This is an interesting topic because I suspect most sitters that do this from time to time have been unable to find a statute that explicitly says “you cannot be a pet sitter and have dogs at your house.” However, having just one too many dogs on your residential property may violate a numbered statute regarding noise, poo cleanup, or leash requirements.
If you are interested in pet sitting from your home, consider the following:
-The County, City, or Homeowner’s Association (HOA) may have rules regarding what types of business, or how many animals, may be present in a home. Kennels are generally prohibited in medium and high-density residential zones.
-Check with your state’s Board of Agriculture regarding kennel regulations. They may require an annual fee and have inspection requirements. Moreover, they may require additional equipment or materials not included in a typical home. Some may require different types and ratios of cover (grass, concrete, etc.), specific drainage or discharge requirements, and there will be an animal/square foot ratio to comply with.
-Even if the legal aspects are a match for you, the wear and tear on your furniture, carpets, and clothing will take a toll. Running a pet hotel seems like easy money, but a hairy, smudgy, and over-dogified house may eventually drive you bananas.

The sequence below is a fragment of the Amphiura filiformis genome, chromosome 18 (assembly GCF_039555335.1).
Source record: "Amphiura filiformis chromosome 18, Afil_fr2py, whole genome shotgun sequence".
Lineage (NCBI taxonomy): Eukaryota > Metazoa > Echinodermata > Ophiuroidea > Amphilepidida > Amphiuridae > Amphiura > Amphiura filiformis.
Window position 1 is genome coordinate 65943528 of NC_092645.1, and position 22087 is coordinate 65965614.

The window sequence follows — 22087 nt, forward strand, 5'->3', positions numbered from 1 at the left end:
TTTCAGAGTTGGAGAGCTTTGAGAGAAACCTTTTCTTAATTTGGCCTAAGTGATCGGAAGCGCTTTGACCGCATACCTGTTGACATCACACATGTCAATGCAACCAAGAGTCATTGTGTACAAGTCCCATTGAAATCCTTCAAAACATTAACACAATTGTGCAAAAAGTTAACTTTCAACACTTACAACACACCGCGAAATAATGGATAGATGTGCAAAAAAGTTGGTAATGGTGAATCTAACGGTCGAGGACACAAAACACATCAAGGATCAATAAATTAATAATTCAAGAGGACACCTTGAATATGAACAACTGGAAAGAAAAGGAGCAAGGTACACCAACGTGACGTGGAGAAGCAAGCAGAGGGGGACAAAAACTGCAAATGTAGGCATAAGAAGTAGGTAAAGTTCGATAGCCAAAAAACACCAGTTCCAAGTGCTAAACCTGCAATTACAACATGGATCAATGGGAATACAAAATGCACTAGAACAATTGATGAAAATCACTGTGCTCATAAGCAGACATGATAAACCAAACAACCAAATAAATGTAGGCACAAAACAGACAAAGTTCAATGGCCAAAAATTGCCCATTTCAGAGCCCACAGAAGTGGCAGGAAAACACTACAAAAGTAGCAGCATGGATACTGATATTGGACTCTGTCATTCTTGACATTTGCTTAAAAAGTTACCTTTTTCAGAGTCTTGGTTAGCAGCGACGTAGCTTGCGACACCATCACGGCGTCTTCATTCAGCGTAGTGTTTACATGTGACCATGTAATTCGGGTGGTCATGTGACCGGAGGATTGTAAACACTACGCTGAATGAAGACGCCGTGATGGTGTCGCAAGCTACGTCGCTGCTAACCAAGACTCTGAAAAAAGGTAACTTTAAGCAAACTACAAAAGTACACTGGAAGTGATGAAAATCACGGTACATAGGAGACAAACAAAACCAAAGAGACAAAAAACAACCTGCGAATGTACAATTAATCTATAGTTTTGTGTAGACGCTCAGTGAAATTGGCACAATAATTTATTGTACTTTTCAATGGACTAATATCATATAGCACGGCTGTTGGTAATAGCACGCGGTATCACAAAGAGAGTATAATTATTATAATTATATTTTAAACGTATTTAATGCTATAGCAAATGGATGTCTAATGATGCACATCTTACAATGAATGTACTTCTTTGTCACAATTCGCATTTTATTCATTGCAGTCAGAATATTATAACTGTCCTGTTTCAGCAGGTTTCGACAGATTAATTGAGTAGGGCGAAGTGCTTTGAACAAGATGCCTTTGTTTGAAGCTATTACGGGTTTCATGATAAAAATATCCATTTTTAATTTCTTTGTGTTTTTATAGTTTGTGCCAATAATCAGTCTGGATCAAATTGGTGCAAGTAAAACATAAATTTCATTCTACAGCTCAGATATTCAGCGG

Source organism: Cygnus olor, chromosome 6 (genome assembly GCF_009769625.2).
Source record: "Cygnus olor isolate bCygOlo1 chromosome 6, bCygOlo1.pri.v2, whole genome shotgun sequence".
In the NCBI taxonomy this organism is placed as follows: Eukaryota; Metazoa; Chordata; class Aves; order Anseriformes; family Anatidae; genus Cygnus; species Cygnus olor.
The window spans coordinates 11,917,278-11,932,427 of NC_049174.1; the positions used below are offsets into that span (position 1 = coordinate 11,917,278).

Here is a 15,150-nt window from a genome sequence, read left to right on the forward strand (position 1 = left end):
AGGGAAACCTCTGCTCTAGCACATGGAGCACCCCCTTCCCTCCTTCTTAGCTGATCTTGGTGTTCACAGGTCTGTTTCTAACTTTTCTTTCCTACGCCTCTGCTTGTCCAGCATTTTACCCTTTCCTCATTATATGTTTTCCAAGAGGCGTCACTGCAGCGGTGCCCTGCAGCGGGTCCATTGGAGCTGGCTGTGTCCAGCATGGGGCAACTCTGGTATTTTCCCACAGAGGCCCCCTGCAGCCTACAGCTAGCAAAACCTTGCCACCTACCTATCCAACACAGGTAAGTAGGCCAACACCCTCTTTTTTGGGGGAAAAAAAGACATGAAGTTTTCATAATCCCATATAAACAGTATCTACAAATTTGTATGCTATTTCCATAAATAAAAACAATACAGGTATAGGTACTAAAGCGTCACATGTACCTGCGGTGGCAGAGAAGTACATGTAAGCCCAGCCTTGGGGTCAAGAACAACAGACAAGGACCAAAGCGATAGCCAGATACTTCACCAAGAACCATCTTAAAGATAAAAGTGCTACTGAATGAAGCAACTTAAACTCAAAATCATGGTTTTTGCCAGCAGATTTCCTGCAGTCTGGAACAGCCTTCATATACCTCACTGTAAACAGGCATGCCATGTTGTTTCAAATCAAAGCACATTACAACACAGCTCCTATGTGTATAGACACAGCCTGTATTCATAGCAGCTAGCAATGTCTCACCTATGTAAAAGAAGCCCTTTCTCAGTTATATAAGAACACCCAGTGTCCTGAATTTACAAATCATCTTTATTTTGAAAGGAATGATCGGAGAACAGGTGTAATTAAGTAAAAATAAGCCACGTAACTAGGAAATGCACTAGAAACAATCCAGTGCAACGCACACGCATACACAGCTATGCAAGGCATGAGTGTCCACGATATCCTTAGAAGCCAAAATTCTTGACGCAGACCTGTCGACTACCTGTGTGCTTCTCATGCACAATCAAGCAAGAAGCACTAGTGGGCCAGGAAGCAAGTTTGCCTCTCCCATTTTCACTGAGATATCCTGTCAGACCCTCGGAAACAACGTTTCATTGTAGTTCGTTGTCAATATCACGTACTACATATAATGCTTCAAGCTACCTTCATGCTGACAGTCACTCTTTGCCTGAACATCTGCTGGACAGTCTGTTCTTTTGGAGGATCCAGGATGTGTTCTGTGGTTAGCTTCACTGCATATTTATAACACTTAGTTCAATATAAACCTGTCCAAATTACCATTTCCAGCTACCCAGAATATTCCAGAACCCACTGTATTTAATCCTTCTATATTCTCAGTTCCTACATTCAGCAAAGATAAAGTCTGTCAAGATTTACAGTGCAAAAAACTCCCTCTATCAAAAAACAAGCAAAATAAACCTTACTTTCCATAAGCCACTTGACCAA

-State, County, and City statutes regarding pets and animals are lengthy, referential, and vague. Read them anyway.
-Nosy and fussy neighbors will be a factor on whether this will be a sustainable practice.
The solution I used was to only have 6-8 dogs over at a time. Also, I did not advertise or declare my business as a kennel since, pursuant to NC statutes, it was not a facility keeping at least 10 or more animals per day.
Featured photo – Puppy Nitro at 4 months, in front of my aunt’s house in Vermont. It was Thanksgiving in 2009 and we hadn’t even thought of pet sitting yet. He would soon be a superstar helper and considered the dog park to be his “second yard.”